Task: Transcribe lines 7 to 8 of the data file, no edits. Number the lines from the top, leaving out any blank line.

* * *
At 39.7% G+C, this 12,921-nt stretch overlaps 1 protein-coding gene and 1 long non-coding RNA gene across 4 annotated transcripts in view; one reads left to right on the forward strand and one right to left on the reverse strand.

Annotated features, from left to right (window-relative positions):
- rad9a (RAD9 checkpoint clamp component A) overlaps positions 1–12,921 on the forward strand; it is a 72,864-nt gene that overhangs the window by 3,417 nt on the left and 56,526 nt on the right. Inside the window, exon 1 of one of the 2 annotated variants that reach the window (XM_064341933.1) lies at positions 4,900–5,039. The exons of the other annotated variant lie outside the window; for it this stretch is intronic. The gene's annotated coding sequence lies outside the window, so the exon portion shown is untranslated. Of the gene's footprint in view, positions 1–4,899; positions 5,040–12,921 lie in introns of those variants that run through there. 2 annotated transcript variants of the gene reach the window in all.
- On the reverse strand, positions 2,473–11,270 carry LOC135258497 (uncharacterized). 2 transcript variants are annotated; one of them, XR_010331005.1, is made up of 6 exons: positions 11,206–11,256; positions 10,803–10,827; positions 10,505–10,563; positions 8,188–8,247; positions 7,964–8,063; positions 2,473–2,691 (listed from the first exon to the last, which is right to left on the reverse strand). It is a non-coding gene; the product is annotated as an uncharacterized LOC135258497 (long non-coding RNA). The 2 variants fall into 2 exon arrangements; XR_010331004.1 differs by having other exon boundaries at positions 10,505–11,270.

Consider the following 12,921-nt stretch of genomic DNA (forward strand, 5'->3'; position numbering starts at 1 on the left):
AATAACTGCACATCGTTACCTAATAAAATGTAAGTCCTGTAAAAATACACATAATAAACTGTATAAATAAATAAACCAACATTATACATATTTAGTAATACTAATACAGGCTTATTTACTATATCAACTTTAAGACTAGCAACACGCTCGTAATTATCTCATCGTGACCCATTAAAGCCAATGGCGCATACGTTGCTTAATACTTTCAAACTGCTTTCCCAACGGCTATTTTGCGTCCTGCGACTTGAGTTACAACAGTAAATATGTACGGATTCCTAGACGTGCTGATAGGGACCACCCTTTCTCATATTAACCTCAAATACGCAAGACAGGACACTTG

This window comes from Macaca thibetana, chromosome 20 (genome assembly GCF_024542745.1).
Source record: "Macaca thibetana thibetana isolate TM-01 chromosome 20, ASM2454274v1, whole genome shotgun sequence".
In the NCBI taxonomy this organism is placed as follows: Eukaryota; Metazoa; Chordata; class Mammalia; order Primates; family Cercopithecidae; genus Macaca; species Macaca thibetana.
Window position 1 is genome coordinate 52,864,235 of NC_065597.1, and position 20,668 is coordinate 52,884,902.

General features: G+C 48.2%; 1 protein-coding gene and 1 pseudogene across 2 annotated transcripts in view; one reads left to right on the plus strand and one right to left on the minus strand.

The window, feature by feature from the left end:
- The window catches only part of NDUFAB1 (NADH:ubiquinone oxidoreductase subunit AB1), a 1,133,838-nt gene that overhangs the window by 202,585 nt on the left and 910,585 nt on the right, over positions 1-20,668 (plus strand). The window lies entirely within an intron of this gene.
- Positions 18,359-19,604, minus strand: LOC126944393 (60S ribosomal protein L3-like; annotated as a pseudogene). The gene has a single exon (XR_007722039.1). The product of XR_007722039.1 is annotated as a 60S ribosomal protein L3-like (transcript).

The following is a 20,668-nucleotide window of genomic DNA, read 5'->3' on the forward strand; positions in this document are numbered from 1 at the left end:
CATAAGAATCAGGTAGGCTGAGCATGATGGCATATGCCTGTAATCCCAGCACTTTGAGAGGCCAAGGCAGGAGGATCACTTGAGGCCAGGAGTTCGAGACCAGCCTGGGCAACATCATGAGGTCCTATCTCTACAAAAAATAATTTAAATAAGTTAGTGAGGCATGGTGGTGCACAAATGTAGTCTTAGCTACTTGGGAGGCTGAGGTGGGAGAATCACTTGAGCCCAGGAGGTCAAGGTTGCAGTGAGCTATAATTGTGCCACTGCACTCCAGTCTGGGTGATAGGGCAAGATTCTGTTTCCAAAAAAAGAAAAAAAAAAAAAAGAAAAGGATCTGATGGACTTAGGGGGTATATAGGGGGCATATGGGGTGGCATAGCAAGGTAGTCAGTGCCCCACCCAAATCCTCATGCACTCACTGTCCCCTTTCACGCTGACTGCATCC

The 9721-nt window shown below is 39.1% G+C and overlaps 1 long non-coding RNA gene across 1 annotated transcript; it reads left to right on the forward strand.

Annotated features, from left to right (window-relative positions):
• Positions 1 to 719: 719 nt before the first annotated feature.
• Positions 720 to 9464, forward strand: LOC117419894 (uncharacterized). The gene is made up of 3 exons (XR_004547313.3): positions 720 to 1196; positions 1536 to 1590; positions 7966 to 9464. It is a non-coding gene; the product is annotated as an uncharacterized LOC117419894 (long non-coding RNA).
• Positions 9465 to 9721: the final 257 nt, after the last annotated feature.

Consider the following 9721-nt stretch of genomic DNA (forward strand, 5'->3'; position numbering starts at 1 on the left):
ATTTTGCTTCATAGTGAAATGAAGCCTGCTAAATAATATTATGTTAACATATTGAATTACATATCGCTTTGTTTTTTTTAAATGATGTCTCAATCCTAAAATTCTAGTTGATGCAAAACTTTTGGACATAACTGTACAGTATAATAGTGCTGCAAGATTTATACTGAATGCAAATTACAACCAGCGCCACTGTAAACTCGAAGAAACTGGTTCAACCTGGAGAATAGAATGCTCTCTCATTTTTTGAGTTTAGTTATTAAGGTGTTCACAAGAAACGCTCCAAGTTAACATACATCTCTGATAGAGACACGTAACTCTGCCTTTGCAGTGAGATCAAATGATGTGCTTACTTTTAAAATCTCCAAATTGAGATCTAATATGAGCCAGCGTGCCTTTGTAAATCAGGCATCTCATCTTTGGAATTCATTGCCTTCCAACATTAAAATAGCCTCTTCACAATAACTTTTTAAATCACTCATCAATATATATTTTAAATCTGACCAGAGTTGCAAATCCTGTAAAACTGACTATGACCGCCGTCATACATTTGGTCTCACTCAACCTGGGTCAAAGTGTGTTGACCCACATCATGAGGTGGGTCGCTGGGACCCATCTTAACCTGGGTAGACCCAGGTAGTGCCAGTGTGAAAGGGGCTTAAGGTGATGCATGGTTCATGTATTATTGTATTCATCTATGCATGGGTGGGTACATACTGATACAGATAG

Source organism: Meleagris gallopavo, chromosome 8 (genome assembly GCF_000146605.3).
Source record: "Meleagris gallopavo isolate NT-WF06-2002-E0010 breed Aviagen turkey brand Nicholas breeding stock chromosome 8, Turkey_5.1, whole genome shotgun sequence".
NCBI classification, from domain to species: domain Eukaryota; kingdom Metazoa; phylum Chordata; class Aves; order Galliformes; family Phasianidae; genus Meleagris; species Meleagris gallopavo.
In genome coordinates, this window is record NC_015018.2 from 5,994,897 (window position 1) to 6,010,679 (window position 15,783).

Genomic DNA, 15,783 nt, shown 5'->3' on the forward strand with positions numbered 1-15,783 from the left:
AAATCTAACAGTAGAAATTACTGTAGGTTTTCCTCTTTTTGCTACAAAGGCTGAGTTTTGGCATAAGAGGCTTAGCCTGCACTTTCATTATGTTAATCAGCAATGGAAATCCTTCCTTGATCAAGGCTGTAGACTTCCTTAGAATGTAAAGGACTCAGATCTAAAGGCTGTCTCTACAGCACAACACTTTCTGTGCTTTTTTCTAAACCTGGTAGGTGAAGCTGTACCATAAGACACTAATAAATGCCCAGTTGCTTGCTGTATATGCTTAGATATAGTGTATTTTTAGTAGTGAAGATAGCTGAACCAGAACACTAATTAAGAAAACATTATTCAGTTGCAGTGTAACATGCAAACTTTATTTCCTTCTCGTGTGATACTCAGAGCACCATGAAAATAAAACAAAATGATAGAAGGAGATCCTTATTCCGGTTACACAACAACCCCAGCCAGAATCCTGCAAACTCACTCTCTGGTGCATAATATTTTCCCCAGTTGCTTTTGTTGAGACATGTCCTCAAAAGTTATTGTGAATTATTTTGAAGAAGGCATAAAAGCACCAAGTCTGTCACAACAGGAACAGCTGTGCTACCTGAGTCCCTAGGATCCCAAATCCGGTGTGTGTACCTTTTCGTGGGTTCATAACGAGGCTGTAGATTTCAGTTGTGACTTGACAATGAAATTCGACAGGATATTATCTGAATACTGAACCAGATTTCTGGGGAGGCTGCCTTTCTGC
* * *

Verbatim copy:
This window comes from Macaca thibetana, chromosome 20 (genome assembly GCF_024542745.1).
Source record: "Macaca thibetana thibetana isolate TM-01 chromosome 20, ASM2454274v1, whole genome shotgun sequence".